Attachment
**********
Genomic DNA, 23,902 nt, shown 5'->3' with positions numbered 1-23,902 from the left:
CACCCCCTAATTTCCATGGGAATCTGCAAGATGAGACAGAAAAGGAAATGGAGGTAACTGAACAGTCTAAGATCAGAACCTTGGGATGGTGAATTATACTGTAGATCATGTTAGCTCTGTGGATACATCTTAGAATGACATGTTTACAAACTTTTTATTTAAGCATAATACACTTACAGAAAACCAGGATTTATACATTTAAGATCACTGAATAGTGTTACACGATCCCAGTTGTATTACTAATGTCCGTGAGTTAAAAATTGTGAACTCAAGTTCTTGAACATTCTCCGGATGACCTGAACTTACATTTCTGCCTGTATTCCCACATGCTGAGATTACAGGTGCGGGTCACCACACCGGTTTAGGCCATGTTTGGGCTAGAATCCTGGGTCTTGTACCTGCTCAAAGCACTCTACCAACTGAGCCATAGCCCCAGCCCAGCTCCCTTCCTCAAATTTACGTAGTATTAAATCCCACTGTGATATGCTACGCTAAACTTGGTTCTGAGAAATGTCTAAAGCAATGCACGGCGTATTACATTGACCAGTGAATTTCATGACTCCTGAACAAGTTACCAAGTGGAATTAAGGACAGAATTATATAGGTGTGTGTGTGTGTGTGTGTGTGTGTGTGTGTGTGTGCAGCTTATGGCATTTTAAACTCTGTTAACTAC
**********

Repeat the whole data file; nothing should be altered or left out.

Genomic DNA, 23,902 nt, shown 5'->3' with positions numbered 1-23,902 from the left:
CACCCCCTAATTTCCATGGGAATCTGCAAGATGAGACAGAAAAGGAAATGGAGGTAACTGAACAGTCTAAGATCAGAACCTTGGGATGGTGAATTATACTGTAGATCATGTTAGCTCTGTGGATACATCTTAGAATGACATGTTTACAAACTTTTTATTTAAGCATAATACACTTACAGAAAACCAGGATTTATACATTTAAGATCACTGAATAGTGTTACACGATCCCAGTTGTATTACTAATGTCCGTGAGTTAAAAATTGTGAACTCAAGTTCTTGAACATTCTCCGGATGACCTGAACTTACATTTCTGCCTGTATTCCCACATGCTGAGATTACAGGTGCGGGTCACCACACCGGTTTAGGCCATGTTTGGGCTAGAATCCTGGGTCTTGTACCTGCTCAAAGCACTCTACCAACTGAGCCATAGCCCCAGCCCAGCTCCCTTCCTCAAATTTACGTAGTATTAAATCCCACTGTGATATGCTACGCTAAACTTGGTTCTGAGAAATGTCTAAAGCAATGCACGGCGTATTACATTGACCAGTGAATTTCATGACTCCTGAACAAGTTACCAAGTGGAATTAAGGACAGAATTATATAGGTGTGTGTGTGTGTGTGTGTGTGTGTGTGTGTGTGTGCAGCTTATGGCATTTTAAACTCTGTTAACTAC